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Wednesday, July 23, 2014

Burgess sentenced to life and more

Friday, November 9, 2012

By Karen Hall

Staff Writer

A convicted murderer was sentenced to life plus 15 years in Circuit Court this week, almost five months after his trial.

A jury found Phillip Burgess, 34, of Lewisburg, guilty of first-degree murder, attempted first-degree murder, and aggravated assault after a two-and-a-half day trial in June.

Burgess fatally shot Joey Perryman, 48, on Aug. 7, 2011, at No. 7, Martin Street Apartments. He wounded Jordan Beavers, 16, and put Hunter Keel, 14, in fear for his life.

He was also charged with aggravated assault on Jeanette Belew, but was found not guilty of this.

Burgess was due to be sentenced in August, but at that sentencing hearing it was revealed Burgess' family had retained a lawyer to replace attorneys from the Public Defender's Office who represented him at the trial. The new lawyer, Rob Dalton, had to be provided with a transcript of the trial, and then he insisted the psychiatrist who examined Burgess testify at the sentencing hearing.

Dr. John Garrison confirmed he had talked to Burgess after his arrest, and wrote a letter stating Burgess did "appear to have a basis for a claim of diminished capacity."

"Would you word it the same way now?" asked Assistant District Attorney Eddie Barnard.

"I might change one word," Garrison said, clarifying he would change "basis" to "argument." The doctor said Burgess was diagnosed at Centerstone in December 2010 with agoraphobia with panic disorder and clinical depression without psychosis.

"Both of these could be used to question his capacity," Garrison said in response to Dalton's cross examination.

Dalton asked the doctor about Burgess' mental and emotional development age. Garrison refused to state a number, but said Burgess had an "emotional personality disorder to do with his upbringing," and noted his lack of social skills.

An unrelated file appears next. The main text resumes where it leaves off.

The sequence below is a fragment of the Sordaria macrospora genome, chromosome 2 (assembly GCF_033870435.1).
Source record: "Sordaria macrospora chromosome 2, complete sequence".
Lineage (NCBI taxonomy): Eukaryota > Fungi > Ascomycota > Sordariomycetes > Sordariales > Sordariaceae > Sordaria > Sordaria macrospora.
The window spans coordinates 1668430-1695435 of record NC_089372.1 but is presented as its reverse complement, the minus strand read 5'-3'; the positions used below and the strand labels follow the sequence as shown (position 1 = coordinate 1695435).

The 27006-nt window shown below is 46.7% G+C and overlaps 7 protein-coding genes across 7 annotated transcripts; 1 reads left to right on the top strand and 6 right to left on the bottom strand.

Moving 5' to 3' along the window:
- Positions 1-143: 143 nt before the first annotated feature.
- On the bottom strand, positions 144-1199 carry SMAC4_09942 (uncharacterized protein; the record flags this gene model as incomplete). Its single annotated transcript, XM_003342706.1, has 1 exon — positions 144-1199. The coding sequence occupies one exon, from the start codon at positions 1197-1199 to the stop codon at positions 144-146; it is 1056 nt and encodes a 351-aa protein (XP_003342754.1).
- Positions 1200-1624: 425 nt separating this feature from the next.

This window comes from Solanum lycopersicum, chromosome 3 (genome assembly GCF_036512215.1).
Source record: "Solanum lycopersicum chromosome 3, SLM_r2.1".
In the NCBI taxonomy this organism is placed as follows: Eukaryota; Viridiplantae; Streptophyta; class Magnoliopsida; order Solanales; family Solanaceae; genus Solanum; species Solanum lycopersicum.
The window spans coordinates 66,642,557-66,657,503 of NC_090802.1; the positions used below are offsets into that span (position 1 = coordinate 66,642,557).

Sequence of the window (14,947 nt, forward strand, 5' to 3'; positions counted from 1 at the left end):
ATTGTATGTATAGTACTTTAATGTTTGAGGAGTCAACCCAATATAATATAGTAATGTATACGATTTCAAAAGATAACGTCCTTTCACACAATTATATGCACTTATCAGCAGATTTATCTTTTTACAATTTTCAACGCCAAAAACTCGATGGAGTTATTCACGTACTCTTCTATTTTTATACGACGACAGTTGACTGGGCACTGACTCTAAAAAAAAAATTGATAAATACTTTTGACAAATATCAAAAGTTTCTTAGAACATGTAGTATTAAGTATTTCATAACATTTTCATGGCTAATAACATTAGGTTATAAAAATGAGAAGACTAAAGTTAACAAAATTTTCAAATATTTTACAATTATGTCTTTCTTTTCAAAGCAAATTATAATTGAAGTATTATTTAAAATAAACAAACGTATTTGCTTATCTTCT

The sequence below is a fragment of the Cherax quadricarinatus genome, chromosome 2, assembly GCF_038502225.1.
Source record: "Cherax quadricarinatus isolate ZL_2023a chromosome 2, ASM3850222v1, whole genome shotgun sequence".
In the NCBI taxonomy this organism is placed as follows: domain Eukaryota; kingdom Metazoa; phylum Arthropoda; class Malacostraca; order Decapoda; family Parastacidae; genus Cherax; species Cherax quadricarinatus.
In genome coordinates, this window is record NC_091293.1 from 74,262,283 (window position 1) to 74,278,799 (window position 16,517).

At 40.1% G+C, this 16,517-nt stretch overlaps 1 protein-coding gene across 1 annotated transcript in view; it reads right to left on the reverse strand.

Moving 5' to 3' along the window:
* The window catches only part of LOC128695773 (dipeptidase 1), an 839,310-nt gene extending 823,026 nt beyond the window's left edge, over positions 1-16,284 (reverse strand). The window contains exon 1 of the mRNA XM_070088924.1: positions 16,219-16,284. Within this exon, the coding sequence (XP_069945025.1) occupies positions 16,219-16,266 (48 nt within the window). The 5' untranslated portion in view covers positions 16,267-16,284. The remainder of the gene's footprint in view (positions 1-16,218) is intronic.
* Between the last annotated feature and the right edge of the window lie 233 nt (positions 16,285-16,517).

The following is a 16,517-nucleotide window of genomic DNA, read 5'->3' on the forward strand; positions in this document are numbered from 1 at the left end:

Barnard and Dalton agreed the only punishment for first-degree murder is life in prison, but argued over whether the sentences for attempted first-degree murder and aggravated assault should run in addition to, or at the same time as, the life sentence.

"These are crimes against persons," Barnard said. "He took one person's life. The sentences should run consecutive."

"I don't believe consecutive sentences are appropriate," said Dalton. "The proof is not that Mr. Burgess is a dangerous person. He was placed in a situation, and he reacted. Take his mental and emotional impairment into account. Mentally and emotionally his development does not match his (chronological) age."

"Dr. Garrison did not say he had diminished capacity," Barnard said. "The state is still asking for consecutive sentences."

Agreeing, for the most part, with the prosecutor, Circuit Court Judge Robert Crigler said Burgess' psychiatric diagnoses did not significantly reduce his culpability.

Further, the judge said, just because Burgess had no prior record did not mean he was not a dangerous offender.

"The sentence is justly deserved in relation to the seriousness of these offenses," said Crigler, sentencing Burgess to life in prison for the first-degree murder, followed by an additional 15 years for the attempted first-degree murder. The three-year sentence for aggravated assault will run at the same time as the others.

Dalton has 30 days to file a new trial motion for Burgess, and will be back in court to argue this on Dec. 5.